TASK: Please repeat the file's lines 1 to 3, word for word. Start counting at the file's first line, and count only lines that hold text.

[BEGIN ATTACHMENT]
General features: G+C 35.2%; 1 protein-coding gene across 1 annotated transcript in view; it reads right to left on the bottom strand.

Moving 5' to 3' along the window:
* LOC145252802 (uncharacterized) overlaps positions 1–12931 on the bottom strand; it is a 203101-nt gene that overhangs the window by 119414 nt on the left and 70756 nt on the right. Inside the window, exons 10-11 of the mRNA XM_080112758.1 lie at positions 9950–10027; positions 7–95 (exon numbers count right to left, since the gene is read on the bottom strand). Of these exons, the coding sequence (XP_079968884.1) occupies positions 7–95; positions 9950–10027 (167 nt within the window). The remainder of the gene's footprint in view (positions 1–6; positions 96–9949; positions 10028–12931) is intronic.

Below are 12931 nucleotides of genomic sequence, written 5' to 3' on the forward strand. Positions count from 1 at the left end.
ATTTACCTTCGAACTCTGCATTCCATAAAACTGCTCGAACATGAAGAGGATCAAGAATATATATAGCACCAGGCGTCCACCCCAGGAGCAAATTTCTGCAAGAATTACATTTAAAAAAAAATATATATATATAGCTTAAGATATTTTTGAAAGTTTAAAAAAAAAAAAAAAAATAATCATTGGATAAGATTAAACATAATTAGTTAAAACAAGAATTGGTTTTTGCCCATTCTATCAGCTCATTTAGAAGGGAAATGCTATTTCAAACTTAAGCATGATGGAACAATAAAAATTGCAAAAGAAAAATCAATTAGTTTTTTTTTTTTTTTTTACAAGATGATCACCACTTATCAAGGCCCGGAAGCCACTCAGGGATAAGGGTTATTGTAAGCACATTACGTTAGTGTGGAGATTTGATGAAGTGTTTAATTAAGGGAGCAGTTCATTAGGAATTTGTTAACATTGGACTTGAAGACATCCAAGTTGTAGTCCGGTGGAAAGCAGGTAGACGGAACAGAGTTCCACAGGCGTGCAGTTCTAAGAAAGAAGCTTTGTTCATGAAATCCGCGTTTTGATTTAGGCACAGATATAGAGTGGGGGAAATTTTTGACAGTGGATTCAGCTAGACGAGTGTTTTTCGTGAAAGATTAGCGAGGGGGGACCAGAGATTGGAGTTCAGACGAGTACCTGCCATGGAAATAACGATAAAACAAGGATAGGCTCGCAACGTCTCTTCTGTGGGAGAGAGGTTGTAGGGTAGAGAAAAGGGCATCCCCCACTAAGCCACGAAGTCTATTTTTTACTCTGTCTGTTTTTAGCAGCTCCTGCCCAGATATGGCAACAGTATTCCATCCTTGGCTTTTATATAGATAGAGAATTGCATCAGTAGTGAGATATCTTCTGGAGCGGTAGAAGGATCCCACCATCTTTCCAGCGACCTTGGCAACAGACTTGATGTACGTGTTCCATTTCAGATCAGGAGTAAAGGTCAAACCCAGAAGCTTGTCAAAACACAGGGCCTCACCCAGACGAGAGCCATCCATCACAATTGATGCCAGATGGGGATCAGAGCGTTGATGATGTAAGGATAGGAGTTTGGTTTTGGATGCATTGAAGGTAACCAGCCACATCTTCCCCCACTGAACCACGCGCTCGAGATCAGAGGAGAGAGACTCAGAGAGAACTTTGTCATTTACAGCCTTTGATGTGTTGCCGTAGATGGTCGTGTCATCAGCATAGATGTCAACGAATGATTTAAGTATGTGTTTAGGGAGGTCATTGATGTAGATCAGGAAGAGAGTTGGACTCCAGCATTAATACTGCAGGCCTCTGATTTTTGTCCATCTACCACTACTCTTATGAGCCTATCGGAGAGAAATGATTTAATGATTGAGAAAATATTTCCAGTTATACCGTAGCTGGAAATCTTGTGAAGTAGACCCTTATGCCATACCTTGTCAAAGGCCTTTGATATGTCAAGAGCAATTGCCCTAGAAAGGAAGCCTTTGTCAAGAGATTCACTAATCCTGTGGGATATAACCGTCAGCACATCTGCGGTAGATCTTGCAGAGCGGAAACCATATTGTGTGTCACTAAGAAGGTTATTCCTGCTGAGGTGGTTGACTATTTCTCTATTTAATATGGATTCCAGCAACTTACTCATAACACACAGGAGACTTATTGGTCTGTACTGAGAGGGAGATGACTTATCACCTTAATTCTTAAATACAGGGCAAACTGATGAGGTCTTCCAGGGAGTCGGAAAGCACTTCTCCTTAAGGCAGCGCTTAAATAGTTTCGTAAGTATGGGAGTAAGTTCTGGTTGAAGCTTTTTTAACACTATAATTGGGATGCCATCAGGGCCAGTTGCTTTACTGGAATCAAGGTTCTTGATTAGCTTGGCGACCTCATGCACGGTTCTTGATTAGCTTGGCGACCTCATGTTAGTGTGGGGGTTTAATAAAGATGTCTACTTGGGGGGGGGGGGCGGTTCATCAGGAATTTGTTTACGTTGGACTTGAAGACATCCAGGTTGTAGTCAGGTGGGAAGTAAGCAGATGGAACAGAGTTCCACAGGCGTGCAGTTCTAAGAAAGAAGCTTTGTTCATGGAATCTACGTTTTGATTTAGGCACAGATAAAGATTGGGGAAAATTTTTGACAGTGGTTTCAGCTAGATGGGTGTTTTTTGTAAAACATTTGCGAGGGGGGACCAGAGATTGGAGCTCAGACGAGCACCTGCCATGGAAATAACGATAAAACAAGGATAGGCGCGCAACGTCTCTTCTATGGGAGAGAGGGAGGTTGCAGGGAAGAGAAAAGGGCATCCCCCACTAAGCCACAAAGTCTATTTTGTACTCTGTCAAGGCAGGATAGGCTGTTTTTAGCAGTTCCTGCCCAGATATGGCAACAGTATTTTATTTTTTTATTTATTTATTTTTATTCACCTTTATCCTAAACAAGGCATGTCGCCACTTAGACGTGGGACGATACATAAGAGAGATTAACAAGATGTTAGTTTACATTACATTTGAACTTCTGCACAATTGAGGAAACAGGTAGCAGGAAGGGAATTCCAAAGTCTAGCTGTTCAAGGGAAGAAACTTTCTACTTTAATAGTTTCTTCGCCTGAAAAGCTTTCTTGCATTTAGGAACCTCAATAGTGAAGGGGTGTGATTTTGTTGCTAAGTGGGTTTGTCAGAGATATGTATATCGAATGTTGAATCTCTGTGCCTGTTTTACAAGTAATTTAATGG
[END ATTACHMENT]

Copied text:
General features: G+C 35.2%; 1 protein-coding gene across 1 annotated transcript in view; it reads right to left on the bottom strand.

Moving 5' to 3' along the window:
* LOC145252802 (uncharacterized) overlaps positions 1–12931 on the bottom strand; it is a 203101-nt gene that overhangs the window by 119414 nt on the left and 70756 nt on the right. Inside the window, exons 10-11 of the mRNA XM_080112758.1 lie at positions 9950–10027; positions 7–95 (exon numbers count right to left, since the gene is read on the bottom strand). Of these exons, the coding sequence (XP_079968884.1) occupies positions 7–95; positions 9950–10027 (167 nt within the window). The remainder of the gene's footprint in view (positions 1–6; positions 96–9949; positions 10028–12931) is intronic.